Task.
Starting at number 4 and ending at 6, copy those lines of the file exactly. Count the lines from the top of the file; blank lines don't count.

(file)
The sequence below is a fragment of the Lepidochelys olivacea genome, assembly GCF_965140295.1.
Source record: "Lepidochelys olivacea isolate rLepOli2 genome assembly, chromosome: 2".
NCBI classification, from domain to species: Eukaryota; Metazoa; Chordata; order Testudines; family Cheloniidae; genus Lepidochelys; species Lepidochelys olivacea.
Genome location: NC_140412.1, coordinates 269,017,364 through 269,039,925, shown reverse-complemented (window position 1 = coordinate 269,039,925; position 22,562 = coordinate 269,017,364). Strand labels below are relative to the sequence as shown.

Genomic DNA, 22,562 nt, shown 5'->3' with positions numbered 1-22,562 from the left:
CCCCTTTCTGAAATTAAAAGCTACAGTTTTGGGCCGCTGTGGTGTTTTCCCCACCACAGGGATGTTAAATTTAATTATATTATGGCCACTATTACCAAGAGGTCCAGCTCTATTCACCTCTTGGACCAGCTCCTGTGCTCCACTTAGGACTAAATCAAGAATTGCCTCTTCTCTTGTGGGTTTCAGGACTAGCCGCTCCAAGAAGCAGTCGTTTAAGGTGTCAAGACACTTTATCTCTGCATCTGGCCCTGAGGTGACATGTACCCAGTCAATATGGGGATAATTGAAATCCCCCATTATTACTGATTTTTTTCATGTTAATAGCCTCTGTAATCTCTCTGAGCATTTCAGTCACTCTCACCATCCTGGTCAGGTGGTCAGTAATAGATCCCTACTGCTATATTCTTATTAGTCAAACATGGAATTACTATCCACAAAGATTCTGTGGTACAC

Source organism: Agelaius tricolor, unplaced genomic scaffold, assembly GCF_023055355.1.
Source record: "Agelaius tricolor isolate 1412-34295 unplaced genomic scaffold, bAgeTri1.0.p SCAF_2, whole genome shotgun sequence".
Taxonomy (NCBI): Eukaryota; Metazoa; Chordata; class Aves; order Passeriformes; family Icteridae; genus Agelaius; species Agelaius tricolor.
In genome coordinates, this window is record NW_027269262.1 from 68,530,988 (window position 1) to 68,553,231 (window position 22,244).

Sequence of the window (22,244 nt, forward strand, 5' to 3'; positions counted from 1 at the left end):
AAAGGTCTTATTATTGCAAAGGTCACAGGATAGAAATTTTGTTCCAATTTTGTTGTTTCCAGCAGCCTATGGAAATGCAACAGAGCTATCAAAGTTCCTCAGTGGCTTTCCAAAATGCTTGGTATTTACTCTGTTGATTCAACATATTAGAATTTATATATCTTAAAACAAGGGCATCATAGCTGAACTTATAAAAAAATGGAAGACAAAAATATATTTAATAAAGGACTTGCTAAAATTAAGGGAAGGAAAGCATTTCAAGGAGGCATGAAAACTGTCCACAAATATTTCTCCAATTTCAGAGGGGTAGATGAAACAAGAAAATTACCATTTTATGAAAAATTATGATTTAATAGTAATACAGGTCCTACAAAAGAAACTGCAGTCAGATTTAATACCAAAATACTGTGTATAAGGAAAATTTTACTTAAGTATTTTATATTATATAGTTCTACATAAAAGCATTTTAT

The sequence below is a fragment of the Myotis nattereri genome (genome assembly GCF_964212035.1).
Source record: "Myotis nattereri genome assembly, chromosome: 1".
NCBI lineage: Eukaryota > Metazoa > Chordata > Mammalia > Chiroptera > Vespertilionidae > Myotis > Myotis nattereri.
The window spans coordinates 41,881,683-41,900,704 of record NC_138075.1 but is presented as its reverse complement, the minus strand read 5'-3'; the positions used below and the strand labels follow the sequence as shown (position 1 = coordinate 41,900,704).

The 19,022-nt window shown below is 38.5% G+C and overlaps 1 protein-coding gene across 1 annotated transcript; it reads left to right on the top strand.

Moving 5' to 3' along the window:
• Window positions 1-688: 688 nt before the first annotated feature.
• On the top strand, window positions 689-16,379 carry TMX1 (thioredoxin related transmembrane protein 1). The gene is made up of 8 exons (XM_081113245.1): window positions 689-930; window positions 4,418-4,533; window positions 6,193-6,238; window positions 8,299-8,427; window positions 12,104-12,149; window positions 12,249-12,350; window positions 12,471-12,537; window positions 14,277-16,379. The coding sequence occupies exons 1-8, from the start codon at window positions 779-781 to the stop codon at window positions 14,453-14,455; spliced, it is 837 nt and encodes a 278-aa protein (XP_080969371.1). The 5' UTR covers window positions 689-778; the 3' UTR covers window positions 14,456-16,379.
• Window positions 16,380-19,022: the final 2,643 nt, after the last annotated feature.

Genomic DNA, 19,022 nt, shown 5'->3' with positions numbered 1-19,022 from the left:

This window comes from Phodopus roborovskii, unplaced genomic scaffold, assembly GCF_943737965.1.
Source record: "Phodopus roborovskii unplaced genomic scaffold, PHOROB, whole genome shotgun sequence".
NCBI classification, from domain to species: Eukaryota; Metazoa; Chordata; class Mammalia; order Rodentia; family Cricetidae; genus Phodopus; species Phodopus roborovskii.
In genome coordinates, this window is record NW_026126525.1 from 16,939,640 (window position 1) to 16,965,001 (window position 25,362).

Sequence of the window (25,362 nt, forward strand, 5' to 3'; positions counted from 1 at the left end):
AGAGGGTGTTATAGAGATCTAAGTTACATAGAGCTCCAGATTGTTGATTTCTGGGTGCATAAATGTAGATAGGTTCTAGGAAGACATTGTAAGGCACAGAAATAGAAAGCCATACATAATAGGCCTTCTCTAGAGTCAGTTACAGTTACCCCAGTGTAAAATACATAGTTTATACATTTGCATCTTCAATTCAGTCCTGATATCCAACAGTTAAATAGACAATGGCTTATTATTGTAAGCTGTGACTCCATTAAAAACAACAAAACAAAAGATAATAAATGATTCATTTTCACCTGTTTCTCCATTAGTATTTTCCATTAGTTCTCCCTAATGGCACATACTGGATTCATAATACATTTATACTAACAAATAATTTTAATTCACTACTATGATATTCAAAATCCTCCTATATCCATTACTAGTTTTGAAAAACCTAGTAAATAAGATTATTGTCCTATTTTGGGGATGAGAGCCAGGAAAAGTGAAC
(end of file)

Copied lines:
Genome location: NC_140412.1, coordinates 269,017,364 through 269,039,925, shown reverse-complemented (window position 1 = coordinate 269,039,925; position 22,562 = coordinate 269,017,364). Strand labels below are relative to the sequence as shown.

Genomic DNA, 22,562 nt, shown 5'->3' with positions numbered 1-22,562 from the left:
CCCCTTTCTGAAATTAAAAGCTACAGTTTTGGGCCGCTGTGGTGTTTTCCCCACCACAGGGATGTTAAATTTAATTATATTATGGCCACTATTACCAAGAGGTCCAGCTCTATTCACCTCTTGGACCAGCTCCTGTGCTCCACTTAGGACTAAATCAAGAATTGCCTCTTCTCTTGTGGGTTTCAGGACTAGCCGCTCCAAGAAGCAGTCGTTTAAGGTGTCAAGACACTTTATCTCTGCATCTGGCCCTGAGGTGACATGTACCCAGTCAATATGGGGATAATTGAAATCCCCCATTATTACTGATTTTTTTCATGTTAATAGCCTCTGTAATCTCTCTGAGCATTTCAGTCACTCTCACCATCCTGGTCAGGTGGTCAGTAATAGATCCCTACTGCTATATTCTTATTAGTCAAACATGGAATTACTATCCACAAAGATTCTGTGGTACAC